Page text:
Why You Should Eat More Plant-Based Protein and How You Can Get it in Your Diet
Eating enough protein is so important for maintaining energy in the day, building and repairing muscles, and boosting satiety, so you feel fuller longer. Yet, while most protein is often associated with animal foods, like chicken, beef and fish, there are tons of options for plant-based diet protein to choose from—all of which are high in grams per serving and offer great benefits beyond just protein alone.
And lots of people are shifting to eating more plant-based, as excess animal protein can raise risk of heart disease and other illnesses, and it’s more sustainable for the environment (and cheaper!) to eat more beans, nuts, legumes, seeds, and produce for plant protein in the diet instead.
Here’s why you might want to look into going plant-based and cutting out animal protein, as well as the best plant-based protein picks to choose from for healthy, balanced meals.
What is Plant-Based Protein?
Plant-based protein includes non-animal sources that are high in protein per serving to fill you up and benefit your body and muscles. The best plant-based protein sources to pile on your plate include animal alternatives, like tofu, tempeh and seitan, beans and legumes, nuts and seeds, and higher protein veggies like leafy greens and cruciferous veggies (broccoli and Brussels sprouts for example!).
How Much Plant-Based Protein Do You Need?
As for how much protein you need each day, it depends on your weight, activity level and age. Yet, you can say that the Recommended Dietary Allowance (RDA) for protein is 0.8 grams of protein per kilogram of body weight. To calculate your daily protein intake, you would multiply your weight in pounds by 0.36, or plug it into this online protein calculator.
Yet, since you should also consider activity level, you may want to discuss the right amount with your physician or a dietitian as well. You will need more protein if you are more athletic, and you will also need more protein as you age, since you must strengthen muscles and build bone density. And you’ll want more protein after working out too in order to speed muscle recovery and keep them safe and lean.
The best way to enjoy plant-based protein foods is by spacing them out throughout the day rather than eating a huge serving of protein at once. So, you might have 15-20 grams of protein post-workout for a snack, for example, rather than a whopping 42 grams—the body can only absorb 25-35 grams at once anyways. You can aim for around this number per meal, as well.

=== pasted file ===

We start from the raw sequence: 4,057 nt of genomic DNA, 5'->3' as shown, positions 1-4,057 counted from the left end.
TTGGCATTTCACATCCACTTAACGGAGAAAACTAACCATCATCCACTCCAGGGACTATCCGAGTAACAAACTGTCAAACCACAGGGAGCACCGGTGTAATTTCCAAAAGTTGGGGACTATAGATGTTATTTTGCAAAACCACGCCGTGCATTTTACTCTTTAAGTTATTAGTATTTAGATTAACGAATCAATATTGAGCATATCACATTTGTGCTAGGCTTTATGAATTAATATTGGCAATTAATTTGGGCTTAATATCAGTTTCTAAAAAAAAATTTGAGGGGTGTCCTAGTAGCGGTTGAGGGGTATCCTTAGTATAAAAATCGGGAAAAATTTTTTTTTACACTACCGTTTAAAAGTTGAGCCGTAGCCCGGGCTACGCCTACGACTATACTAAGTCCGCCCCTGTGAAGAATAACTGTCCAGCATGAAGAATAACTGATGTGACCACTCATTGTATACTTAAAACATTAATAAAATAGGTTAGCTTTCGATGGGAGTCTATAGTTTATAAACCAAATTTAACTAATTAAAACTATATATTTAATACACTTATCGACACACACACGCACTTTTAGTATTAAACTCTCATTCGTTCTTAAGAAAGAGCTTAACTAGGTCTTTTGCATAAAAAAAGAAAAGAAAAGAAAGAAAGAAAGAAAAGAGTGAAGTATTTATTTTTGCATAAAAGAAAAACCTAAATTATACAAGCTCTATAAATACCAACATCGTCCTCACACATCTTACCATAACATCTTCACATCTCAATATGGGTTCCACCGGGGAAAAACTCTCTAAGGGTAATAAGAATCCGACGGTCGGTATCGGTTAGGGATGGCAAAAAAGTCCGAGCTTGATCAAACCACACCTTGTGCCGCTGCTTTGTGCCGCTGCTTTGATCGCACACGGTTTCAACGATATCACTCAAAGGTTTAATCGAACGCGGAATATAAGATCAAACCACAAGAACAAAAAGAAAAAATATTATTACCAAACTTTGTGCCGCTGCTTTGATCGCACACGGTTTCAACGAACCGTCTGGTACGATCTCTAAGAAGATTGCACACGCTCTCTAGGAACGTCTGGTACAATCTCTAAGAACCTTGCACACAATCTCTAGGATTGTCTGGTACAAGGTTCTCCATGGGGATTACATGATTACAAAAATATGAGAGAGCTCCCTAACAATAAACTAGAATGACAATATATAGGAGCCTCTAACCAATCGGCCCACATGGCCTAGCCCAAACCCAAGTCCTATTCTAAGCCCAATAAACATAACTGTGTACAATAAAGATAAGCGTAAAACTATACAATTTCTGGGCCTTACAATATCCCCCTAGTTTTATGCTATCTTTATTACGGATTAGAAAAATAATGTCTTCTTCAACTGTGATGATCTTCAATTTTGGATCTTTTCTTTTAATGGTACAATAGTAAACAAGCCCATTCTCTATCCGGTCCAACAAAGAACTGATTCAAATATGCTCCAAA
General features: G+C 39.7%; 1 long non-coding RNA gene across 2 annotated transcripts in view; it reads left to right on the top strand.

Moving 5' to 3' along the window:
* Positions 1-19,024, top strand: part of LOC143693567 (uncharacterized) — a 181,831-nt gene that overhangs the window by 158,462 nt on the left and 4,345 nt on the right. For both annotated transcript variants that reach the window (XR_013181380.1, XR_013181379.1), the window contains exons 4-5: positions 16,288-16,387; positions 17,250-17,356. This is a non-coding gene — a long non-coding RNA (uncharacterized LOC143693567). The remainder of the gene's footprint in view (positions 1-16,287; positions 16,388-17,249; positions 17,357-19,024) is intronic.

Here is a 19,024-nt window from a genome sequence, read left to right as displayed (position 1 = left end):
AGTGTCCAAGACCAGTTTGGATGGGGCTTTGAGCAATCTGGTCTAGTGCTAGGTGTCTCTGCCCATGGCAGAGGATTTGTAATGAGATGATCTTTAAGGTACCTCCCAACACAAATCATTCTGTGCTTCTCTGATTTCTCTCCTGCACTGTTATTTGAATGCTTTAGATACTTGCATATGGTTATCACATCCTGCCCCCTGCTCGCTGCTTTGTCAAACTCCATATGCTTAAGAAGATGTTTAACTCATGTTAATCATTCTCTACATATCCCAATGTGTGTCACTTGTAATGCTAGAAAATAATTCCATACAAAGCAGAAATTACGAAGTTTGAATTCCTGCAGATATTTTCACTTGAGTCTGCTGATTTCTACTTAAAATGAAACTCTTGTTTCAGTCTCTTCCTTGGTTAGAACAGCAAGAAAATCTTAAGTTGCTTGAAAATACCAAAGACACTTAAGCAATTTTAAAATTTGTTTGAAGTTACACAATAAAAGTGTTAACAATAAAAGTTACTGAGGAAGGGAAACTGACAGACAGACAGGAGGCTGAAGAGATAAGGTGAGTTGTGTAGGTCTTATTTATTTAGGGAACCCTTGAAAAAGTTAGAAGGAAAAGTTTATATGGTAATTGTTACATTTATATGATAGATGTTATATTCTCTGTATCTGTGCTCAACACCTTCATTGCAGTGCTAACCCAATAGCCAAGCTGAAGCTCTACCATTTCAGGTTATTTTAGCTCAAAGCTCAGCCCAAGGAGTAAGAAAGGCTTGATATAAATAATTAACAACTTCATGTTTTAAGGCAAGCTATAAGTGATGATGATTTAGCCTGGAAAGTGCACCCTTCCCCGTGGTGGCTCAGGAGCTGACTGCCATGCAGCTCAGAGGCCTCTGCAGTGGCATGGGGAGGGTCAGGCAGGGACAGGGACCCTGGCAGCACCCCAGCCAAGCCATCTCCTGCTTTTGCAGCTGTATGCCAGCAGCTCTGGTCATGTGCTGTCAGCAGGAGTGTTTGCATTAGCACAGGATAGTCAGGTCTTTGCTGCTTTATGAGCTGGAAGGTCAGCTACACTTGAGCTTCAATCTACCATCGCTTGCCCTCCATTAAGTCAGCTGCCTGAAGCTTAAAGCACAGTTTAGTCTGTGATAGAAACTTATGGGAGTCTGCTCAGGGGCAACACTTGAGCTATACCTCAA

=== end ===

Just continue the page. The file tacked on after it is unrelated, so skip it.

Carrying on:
By spreading them out, you can keep energy levels high and you can keep munchies at bay, since you’re able to increase satiety all day long and avoid cravings. Plus, it keeps your metabolism going so you can burn more calories too.
What Are the Benefits of Plant-Based Protein?
There are so many benefits of plant-based protein, beyond just providing solid protein to fuel your body, providing energy and strengthening and repairing muscles. Most nuts and seeds have healthy fats and fiber to work in tandem with protein to fill you up. And these sources are lean protein, so rather than fatty beef, eggs or pork, for example, these are lean sources of protein to benefit the body without raising risk of heart disease or increasing cholesterol.
Plus, plant-based protein like beans and legumes, as well as whole grains (think quinoa and amaranth), nuts and seeds, and veggies, are all more affordable and easy to use for meal prep all week long. You can make high protein plant-based meals that can be used multiple times as leftovers, which makes breakfast, lunch and dinner for the family a breeze.
You get more bang for your buck, as well as nutritional bang too. They all have other vitamins and minerals to better your health, and that fiber to further fill you up and keep your digestion in check. (Animal protein doesn’t have fiber!)
How Can You Get Plant-Based Protein?
Here are a few plant-based protein sources to include in your diet:
- Beans and chickpeas
- Lentils and legumes
- Nutritional yeast
- Hemp, chia and flax seed
- Whole grains like quinoa, amarnth or buckwheat
- Fresh fruit and veggies
- Leafy greens and cruciferous veggies
- Nuts, nut butter and other seeds
- Edamame, tofu, tempeh or seitan
- Soy milk
- Sprouted grains and oats